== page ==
Theoretically you can also form a contract with the artist, where you give something of value (money) in exchange for... and that part is not clear. "Providing bank details" might be the thing of value (valuable because it enables your contract with the customer). But there is no obvious reason for you to actually form a contract with the artist, and it is legal to give someone money with no strings attached (though you may have to mind income-reporting laws, if you hand over a lot of money). The tax consequences of this scheme should not be overlooked.

Another way to approach this is that you are running a charity, serving as a clearinghouse. Charities are highly regulated: the Minnesota AG provides this guidance on some of the law. If one opts to create a charity, one should hire an attorney. If one opts to not officially create a charity but does something that looks like it is a charity, one should hire an attorney to figure out how to do this so as to avoid prosecution for operating an unregistered charity.

There is also the potential that this could become a money-laundering operation. The federal Money Laundering Control Act might be relevant. The entire thing as enacted originally is here (193 pages), the laundering part is Subtitle H. Fortunately, what is outlawed is willful acts, e.g. "knowing that the property involved in a financial transaction represents the proceeds of some form of unlawful activity", "with the intent to promote the carrying on of specified unlawful activity". Thus one should hire an attorney to make sure that whatever you do, you are insulated against money laundering charges.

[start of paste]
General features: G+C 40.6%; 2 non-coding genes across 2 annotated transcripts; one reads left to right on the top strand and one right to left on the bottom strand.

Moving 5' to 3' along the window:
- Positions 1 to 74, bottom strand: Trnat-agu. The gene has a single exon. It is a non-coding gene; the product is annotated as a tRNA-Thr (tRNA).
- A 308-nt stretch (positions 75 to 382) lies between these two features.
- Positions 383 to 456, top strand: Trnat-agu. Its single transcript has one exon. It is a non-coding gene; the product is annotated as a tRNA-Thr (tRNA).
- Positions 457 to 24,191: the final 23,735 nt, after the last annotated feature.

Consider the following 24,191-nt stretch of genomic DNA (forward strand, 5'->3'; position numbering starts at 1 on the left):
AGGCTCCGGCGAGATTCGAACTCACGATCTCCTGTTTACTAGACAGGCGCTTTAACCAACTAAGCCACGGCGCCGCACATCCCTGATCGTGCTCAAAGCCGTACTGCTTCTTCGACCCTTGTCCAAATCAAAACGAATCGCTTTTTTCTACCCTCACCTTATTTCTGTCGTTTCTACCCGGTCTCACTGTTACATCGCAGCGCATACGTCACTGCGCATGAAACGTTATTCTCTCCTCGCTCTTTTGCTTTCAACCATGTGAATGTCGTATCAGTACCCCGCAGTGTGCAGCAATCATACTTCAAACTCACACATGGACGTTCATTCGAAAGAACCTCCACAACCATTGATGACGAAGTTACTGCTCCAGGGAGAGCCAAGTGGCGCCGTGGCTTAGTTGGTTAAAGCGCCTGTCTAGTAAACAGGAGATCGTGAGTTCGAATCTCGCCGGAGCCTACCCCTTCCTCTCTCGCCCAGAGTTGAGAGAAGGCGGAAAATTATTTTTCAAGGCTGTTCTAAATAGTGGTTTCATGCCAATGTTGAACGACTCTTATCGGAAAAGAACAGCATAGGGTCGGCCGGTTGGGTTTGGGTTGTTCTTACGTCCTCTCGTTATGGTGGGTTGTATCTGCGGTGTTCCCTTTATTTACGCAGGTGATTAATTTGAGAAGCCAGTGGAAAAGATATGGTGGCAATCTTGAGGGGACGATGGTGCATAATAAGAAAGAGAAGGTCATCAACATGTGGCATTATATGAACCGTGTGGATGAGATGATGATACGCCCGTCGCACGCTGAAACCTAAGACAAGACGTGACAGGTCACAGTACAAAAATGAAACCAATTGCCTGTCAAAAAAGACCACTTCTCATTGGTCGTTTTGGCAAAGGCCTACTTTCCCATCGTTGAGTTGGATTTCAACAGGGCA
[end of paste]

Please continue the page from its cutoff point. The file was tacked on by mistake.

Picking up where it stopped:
I want to create a product that syncs with a user's Spotify account and dynamically pays direct to the pockets of the artists they listen to most. So the only thing the user must do is subscribe for $X a month, and then let the software automate their contributions to the artists they love.

As per the comments, many types of legitimate, multi-step financial transactions can be used for money laundering, from buying/selling candy bars on the street corner to billion dollar international real estate transactions.

If you intend to set up such a service using Spotify, you need to determine if what you want to do is even within Spotify's TOS, regarding user account access, account syncing, etc. You need to read the Spotify Terms and Conditions of Use.

Further, many financial and accounting laws come into play with something like this idea, both on the state and federal level. You need to talk to a lawyer who specializes in financial laws to determine how to make such a service legally transparent, minimize potential for abuse, and protect your business and yourself from liability.

We're getting into the gray area of you asking for specific legal advice, which is off topic for many reasons on Law SE.